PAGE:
It’s not news that teenagers eat their own…that’s been the case since way before the internet. Now social media is aiding and abetting the most reptilian, judgmental, fear-mongering parts of all of our minds, and challenging those who’ve come up post-net in new ways we can’t even imagine. Society has yet to determine just how damaging and dangerous it all might be, but the new indie thriller Jane considers it from the perspective of one anxiety-ridden high school senior. If this film is any indication, we’re all in deep trouble.
The first scene in Jane shows the title character committing suicide by leaping off the side of a mountain. (So, obviously, trigger warning to those with suicidal ideation or those grieving the loss of a friend by suicide). Olivia (Madelaine Petsch) is experiencing the loss through increased anxiety and more panic attacks, which she doesn’t need added to the pressure of getting into Stanford. Her used-to-be-close friend Izzy (Chlöe Bailey), formerly a part of an Olivia, Jane, Izzy trio, is just trying to move forward, mostly with the help of other friends. When new student Camille threatens Olivia’s confidence by overshadowing her in the debate club, Olivia mentions it to Izzy, who suggests she play some mind games with her. Somehow Olivia comes up with using Jane’s social media handle to intimidate Camille, tumbling both Olivia and Izzy into an ever-accelerating and very dangerous use of Jane’s online persona.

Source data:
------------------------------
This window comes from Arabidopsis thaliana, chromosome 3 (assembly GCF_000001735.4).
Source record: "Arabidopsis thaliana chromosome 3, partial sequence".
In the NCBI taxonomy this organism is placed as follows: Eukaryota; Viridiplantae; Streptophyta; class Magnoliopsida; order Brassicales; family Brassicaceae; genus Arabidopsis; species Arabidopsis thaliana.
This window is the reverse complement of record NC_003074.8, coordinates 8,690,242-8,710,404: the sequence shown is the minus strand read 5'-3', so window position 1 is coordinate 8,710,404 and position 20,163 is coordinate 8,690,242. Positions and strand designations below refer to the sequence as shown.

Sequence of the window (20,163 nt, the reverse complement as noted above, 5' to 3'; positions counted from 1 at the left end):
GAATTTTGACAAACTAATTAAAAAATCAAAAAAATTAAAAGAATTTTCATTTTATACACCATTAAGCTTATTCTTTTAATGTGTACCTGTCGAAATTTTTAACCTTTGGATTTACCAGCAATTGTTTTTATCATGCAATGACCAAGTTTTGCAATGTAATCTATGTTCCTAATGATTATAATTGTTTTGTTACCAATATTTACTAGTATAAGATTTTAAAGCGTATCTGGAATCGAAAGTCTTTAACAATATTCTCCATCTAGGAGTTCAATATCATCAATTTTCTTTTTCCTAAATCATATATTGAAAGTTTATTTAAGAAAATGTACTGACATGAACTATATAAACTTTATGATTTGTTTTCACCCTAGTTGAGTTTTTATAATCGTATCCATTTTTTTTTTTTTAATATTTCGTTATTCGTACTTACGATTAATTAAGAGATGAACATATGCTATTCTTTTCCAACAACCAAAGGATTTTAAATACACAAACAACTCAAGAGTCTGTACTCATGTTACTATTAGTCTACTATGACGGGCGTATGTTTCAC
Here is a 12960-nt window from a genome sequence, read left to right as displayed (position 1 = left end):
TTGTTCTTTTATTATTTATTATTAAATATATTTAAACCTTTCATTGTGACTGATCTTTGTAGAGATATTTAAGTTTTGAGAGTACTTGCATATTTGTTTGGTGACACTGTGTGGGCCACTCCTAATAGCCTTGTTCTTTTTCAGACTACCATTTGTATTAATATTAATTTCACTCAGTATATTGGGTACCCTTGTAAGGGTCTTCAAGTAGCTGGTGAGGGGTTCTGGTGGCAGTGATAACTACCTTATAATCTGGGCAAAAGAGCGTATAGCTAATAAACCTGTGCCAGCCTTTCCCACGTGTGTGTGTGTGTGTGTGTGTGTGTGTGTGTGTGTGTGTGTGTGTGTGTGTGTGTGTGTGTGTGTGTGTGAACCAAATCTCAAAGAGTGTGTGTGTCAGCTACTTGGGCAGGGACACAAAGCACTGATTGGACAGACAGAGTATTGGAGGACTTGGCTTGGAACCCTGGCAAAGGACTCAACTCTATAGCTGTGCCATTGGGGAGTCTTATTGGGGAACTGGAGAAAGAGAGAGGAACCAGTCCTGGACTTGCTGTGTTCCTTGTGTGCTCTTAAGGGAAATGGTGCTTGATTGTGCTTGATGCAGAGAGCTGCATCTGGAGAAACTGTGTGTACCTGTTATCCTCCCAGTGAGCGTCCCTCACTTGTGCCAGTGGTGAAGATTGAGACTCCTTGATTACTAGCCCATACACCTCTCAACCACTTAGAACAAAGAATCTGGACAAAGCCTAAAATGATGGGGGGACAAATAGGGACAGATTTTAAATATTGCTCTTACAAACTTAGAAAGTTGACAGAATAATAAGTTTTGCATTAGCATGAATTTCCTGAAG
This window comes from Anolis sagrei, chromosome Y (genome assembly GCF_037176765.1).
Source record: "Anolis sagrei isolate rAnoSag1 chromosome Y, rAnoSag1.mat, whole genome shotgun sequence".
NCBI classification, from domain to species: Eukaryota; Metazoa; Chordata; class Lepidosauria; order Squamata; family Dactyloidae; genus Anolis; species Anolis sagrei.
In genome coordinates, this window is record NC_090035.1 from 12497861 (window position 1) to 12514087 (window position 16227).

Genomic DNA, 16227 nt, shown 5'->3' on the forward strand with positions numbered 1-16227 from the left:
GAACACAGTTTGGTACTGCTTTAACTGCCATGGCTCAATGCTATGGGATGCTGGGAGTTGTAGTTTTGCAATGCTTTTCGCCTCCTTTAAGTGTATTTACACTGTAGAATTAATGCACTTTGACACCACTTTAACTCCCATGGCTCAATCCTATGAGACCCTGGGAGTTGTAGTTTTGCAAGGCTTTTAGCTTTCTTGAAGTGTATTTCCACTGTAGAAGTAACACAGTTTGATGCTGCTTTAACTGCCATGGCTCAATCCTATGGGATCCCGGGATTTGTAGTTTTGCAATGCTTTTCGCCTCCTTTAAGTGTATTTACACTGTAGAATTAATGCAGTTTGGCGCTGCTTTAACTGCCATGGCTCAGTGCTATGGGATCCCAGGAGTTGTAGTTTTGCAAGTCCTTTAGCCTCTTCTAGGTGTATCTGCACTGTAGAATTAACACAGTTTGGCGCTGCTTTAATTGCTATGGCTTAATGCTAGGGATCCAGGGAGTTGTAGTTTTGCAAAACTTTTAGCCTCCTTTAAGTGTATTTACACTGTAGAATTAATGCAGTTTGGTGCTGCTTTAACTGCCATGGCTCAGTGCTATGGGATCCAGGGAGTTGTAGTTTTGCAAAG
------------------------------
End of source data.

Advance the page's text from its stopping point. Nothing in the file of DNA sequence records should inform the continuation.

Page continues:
There’s a strong psychological component at play in the film, in which Olivia is driven, almost compulsively, to reduce any source of her anxiety, and at any cost. She’s also seeing Jane everywhere, but it’s a bit unclear why, unless it’s to suggest Olivia is on the verge of a psychotic break. In response to why she chose Jane as her first project to produce, Petsch referenced that she struggles with anxiety and panic, and said this was an opportunity to present those disorders from a different perspective. Olive’s perspective may be tethered to panic disorder, but she’s more than willing to go down a morally questionable rabbit hole that leads nowhere good. Though she does elicit compassion, the character is almost entirely unlikeable.
I’d say the film reads as more of a cautionary tale about the need for connection and recalibration after loss. It is also a reminder that the line between reality and fantasy, so often blurred online, can be further muddied through emotional crises.
To read the review in its entirety, go to AWFJ.org HERE.